FedEx Corp. (FDX), the world’s largest cargo airline, will pay $21.5 million to settle a lawsuit over claims that it overcharged customers by billing for deliveries to businesses and governments at higher residential rates.
The settlement was filed July 26 in federal court in Memphis, Tennessee. A hearing on preliminary court approval is set for Aug. 1. The settlement covers a class of 200,000 customers, according to the filing.
FedEx was accused in the 2011 complaint of overcharging commercial and government customers as much as $3 each for tens of thousands of packages delivered. FedEx denied the overcharging allegations and said customers could avail themselves of a procedure for challenging the charges.
Under the settlement, FedEx “has agreed to no longer rely solely on a third-party database or customer designations to make business/residential classifications,” in addition to paying refunds, according to the filing.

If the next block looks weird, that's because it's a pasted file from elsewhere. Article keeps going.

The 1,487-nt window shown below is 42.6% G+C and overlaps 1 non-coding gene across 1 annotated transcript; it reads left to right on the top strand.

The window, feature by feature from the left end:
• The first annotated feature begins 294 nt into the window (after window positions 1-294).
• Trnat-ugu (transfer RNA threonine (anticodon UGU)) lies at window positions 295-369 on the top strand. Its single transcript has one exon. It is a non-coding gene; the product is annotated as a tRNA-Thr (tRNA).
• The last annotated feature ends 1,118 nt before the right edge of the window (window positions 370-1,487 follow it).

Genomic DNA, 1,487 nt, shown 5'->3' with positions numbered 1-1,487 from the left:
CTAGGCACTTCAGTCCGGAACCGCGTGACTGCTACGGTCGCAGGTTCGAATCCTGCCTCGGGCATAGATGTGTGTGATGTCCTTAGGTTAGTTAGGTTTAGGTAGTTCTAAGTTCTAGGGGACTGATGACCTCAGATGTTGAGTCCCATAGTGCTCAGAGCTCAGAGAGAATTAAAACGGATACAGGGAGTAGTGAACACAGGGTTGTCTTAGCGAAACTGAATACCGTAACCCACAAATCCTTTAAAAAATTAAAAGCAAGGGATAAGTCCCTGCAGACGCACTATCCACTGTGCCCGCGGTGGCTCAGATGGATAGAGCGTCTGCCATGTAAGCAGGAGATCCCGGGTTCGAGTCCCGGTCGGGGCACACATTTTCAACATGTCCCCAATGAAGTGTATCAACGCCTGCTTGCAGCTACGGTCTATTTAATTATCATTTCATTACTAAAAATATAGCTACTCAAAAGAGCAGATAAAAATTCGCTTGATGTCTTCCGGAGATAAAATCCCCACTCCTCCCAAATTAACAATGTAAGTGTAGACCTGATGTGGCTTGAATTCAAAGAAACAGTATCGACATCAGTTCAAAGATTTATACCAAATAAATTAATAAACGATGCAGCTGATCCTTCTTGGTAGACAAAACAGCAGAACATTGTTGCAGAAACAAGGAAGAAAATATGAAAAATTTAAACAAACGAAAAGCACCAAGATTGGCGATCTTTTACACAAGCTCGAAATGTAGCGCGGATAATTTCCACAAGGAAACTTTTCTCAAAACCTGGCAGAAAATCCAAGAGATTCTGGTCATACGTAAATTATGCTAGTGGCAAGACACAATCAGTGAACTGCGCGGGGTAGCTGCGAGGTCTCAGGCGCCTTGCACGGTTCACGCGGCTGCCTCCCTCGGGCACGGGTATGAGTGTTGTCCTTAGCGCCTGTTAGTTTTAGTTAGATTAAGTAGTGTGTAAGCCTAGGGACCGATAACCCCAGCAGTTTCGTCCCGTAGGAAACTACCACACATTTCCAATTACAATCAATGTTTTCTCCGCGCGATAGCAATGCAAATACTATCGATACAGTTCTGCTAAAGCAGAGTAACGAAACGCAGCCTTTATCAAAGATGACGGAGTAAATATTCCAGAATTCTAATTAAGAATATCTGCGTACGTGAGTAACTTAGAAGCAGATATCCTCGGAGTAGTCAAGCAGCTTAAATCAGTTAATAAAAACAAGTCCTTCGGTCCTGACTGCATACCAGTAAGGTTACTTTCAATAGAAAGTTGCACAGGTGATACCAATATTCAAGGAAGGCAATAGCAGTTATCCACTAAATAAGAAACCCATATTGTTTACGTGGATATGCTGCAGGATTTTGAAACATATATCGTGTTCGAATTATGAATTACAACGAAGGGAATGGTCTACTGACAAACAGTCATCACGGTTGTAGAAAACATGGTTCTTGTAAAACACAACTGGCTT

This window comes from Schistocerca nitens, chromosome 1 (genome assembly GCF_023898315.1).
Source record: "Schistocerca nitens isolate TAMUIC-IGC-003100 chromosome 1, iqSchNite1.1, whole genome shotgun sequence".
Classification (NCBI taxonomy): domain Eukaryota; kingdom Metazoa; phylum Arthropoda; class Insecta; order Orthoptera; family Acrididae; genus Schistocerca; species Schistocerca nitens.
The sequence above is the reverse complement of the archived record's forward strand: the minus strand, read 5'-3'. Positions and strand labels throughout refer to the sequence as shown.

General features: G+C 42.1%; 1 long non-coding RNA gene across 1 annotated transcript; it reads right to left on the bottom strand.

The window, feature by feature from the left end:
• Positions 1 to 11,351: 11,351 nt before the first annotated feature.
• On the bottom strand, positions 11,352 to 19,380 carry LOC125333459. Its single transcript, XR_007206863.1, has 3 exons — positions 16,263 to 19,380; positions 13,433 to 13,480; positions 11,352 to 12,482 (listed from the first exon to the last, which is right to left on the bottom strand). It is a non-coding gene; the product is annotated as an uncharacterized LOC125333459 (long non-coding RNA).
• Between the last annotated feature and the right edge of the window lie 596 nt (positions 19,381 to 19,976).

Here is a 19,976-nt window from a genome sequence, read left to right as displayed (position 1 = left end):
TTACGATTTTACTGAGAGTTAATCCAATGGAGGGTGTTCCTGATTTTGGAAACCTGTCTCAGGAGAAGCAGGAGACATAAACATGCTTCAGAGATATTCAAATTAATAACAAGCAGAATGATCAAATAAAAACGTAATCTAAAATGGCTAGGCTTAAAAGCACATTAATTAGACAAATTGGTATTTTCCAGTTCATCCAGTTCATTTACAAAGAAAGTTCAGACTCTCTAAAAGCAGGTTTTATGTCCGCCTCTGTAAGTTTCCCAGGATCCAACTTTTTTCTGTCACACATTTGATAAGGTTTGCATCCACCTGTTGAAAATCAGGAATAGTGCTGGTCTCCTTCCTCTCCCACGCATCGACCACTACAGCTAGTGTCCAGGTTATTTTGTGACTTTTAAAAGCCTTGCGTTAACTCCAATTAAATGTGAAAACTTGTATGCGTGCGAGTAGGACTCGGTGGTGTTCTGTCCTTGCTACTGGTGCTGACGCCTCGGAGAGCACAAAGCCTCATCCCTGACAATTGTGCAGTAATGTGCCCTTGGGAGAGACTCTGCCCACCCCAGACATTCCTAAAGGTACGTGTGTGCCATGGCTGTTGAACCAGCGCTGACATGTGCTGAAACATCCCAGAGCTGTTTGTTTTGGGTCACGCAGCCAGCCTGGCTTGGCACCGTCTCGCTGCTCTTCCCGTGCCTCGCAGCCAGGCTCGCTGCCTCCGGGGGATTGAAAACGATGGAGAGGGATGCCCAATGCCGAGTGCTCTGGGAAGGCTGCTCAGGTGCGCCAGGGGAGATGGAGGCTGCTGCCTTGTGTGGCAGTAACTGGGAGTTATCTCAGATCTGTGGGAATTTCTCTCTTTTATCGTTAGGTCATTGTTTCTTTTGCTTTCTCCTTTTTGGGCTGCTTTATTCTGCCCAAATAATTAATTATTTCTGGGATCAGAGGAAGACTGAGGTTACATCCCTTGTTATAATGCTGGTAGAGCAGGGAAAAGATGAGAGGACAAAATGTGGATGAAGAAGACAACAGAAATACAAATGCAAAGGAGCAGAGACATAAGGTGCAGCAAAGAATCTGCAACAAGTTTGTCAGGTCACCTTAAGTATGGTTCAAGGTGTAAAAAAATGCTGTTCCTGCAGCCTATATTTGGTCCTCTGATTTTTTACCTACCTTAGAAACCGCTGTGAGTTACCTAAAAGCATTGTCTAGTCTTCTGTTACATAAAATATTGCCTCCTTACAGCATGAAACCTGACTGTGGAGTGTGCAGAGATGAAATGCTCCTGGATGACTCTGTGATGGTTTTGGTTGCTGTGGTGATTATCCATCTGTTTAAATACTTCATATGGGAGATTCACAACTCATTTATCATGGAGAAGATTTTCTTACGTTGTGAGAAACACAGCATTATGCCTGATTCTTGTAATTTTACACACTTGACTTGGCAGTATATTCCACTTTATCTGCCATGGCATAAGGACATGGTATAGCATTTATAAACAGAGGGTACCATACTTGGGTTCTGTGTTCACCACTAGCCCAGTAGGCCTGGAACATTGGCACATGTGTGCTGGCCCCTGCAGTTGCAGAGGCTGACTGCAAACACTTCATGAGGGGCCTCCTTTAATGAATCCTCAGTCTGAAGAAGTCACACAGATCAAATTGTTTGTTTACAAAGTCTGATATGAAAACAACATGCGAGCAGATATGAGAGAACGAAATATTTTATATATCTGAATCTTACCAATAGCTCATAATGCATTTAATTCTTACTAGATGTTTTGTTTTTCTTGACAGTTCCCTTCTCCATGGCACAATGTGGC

“One of the significant benefits of the settlement is that FedEx has agreed to end many of the practices we believe resulted in improper delivery charges,” Steven Rosenwasser, an attorney for the plaintiffs, said today in a phone interview.
“The parties have reached a settlement in this case, which is subject to court approval,” Shea Leordeanu, a FedEx spokeswoman, said in an e-mailed statement.
FedEx charged residential rates to destinations including the U.S. Citizenship and Immigration Office in Chicago, a Bank of America Corp. (BAC) facility in Tampa, Florida, and the Safariland Group body armor company in Jacksonville, Florida, according to an amended complaint filed in December.
FedEx contended the plaintiffs would have been barred from pursuing their claims in a class action by provisions in the FedEx Service Guide. They would also have been barred from pursuing settlements beyond 60 days after an alleged overcharge, Memphis-based FedEx’s lawyers said.
FedEx agreed to settle “despite these provisions,” citing challenges to them by plaintiffs’ lawyers, according to the filing. “Absent settlement, this case is likely to take additional years to reach a final resolution,” FedEx and plaintiffs’ lawyers said in the filing, seeking court preliminary approval of the agreement.
The case is Gokare PC v. Federal Express Corp., 11-cv-02131, U.S. District Court, Western District of Tennessee (Memphis).
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